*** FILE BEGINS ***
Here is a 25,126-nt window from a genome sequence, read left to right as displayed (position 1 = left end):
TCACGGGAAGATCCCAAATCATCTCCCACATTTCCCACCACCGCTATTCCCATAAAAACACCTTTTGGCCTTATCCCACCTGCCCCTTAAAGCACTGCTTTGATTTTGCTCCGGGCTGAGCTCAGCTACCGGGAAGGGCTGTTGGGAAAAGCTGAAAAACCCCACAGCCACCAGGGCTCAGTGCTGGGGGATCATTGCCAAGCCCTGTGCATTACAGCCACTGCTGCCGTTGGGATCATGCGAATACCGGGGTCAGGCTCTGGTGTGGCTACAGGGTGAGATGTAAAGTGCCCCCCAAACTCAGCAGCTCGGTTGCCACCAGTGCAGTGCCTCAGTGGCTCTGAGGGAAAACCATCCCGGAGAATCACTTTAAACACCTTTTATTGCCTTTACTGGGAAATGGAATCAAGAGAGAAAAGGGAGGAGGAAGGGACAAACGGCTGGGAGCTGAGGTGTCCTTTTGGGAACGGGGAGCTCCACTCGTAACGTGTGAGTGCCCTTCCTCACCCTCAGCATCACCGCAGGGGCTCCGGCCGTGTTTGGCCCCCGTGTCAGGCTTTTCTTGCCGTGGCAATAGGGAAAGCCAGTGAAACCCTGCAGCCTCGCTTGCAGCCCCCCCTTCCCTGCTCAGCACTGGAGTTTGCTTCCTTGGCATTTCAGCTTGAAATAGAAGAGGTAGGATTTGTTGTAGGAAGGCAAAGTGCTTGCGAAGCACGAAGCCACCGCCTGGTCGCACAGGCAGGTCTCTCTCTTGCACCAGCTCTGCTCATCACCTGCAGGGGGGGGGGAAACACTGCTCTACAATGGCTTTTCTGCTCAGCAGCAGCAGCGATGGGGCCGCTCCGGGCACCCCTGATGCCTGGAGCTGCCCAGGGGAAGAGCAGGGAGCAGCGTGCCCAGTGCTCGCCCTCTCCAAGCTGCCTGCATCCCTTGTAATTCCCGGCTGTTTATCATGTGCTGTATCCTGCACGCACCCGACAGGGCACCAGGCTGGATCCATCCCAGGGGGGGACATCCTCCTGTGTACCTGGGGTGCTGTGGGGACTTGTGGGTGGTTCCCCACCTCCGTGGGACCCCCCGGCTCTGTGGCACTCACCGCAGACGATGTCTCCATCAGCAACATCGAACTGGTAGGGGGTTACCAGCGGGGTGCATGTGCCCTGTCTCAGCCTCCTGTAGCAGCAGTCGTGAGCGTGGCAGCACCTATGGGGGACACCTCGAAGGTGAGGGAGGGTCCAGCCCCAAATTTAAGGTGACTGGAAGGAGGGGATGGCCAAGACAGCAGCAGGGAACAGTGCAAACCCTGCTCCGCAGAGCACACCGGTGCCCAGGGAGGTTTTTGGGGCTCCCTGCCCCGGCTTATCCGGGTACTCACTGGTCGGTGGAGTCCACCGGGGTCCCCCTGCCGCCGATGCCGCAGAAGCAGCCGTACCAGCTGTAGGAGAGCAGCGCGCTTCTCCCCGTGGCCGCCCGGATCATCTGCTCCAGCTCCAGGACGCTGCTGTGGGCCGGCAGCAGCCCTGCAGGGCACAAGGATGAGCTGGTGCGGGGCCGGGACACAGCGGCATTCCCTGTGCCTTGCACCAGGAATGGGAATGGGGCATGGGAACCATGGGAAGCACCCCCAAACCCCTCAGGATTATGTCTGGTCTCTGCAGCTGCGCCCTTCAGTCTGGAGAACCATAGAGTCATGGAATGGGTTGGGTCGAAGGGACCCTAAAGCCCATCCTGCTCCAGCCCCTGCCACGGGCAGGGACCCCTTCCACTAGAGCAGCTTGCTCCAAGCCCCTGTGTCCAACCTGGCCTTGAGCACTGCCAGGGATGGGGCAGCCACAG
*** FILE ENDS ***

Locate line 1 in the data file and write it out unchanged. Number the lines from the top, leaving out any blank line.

Here is a 25,126-nt window from a genome sequence, read left to right as displayed (position 1 = left end):